Table of contents
  1. How to Calculate Wages
  2. Hourly vs Salaried Employees
  3. Exempt vs Non-Exempt Employees
  4. Minimum Wages
  5. Number of Hours Worked
  6. Hourly Employees and Benefits
  7. Pros of Hiring Hourly Employees
  8. Cons of Hiring Hourly Employees
  9. The Risk of Misclassification
  10. Conclusion

An hourly employee is a person whose wages are based on the number of hours they work.

Many hourly employees perform manual or physical jobs, such as working in construction. Others work in retail or beauty industries.

Hourly employees typically receive a pre-arranged rate per hour. However, the Fair Labor Standards Act requires you to pay at least time and a half for any hours worked above 40 per week. Hourly employees may also receive a higher rate for working during public holidays or unsociable hours.

If you have hourly employees within your business, they will be entitled to federal and state minimum wages.

An hourly employee will normally need to keep a record of their hours worked through time cards or time sheets.

How to Calculate Wages

You can determine an hourly employee’s wages by multiplying their hourly rate by the number of hours they have worked.

Imagine you pay an employee $20 per hour, and they have worked five hours in a week. You would pay your employee $100 for their week’s work—$20x five.

Imagine the same employee works 50 hours during the week. You will need to pay the employee the following:

  • $800 for their 40 hours worked—40x$20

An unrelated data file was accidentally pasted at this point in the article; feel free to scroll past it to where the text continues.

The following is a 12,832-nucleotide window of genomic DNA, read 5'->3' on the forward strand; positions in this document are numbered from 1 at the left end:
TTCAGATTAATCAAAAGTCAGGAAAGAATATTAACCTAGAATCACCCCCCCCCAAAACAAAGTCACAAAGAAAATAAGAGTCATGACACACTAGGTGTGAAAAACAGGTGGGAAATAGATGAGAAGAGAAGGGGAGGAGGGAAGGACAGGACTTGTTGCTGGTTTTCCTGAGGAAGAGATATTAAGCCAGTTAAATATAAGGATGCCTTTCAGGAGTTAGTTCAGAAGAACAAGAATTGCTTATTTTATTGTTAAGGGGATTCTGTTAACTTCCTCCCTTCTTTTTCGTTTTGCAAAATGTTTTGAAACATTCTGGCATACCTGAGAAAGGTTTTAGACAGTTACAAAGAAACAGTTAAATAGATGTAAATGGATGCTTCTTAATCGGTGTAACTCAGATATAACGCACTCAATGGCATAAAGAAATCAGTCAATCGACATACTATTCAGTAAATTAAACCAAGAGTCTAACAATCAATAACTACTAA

• $300 for their overtime—10x$30

In total, the employee would earn $1,100.

Hourly vs Salaried Employees

When you are running a business, it’s crucial to understand the legal difference between salaried and hourly employees.

Because the amount an hourly employee earns depends on the time they have worked, their wages can vary each week.

Salaried employees typically receive the same amount for every wage period, regardless of hours worked. Their earnings will only change if they receive an increase—or decrease—in their annual salary.

Exempt vs Non-Exempt Employees

Under US labor laws, employees fall into two categories: exempt and non-exempt. This categorization largely refers to whether an employee is exempt from receiving overtime pay or not. Understanding the difference between exempt and non-exempt employees is crucial to working out pay and compensation for your workers.

Non-exempt employees

In most cases, an hourly employee will be a non-exempt employee. A non-exempt employee is an individual who receives both overtime pay and minimum wage. An employee is typically regarded as non-exempt if their annual salary would be less than $35,586.

You can calculate an hourly employee’s annual salary using the formula below:

  1. Take their hourly wage and multiply it by hours worked in a week
  2. Multiply the figure above by the weeks worked per year—exclude weeks in which your employee doesn’t work

Take the example of an hourly employee who earns $15 per hour and works 15 hours per week. Also, imagine this employee works 48 weeks per year.

Their weekly wage would be $225—$15 x 15 hours, and their annual salary would be $10,800—$225 x 48 weeks.

Read our article to learn more about calculating hourly wages and annual salaries.

Exempt employees

In most cases, salaried workers are classed as exempt employees. As such, they are not legally entitled to the minimum wage or overtime. These individuals often have professional or office-based roles.

Although you may choose to pay your exempt employees overtime, there is no legal requirement to do so.

Read our article on exempt vs. non-exempt employees to learn more.

Minimum Wages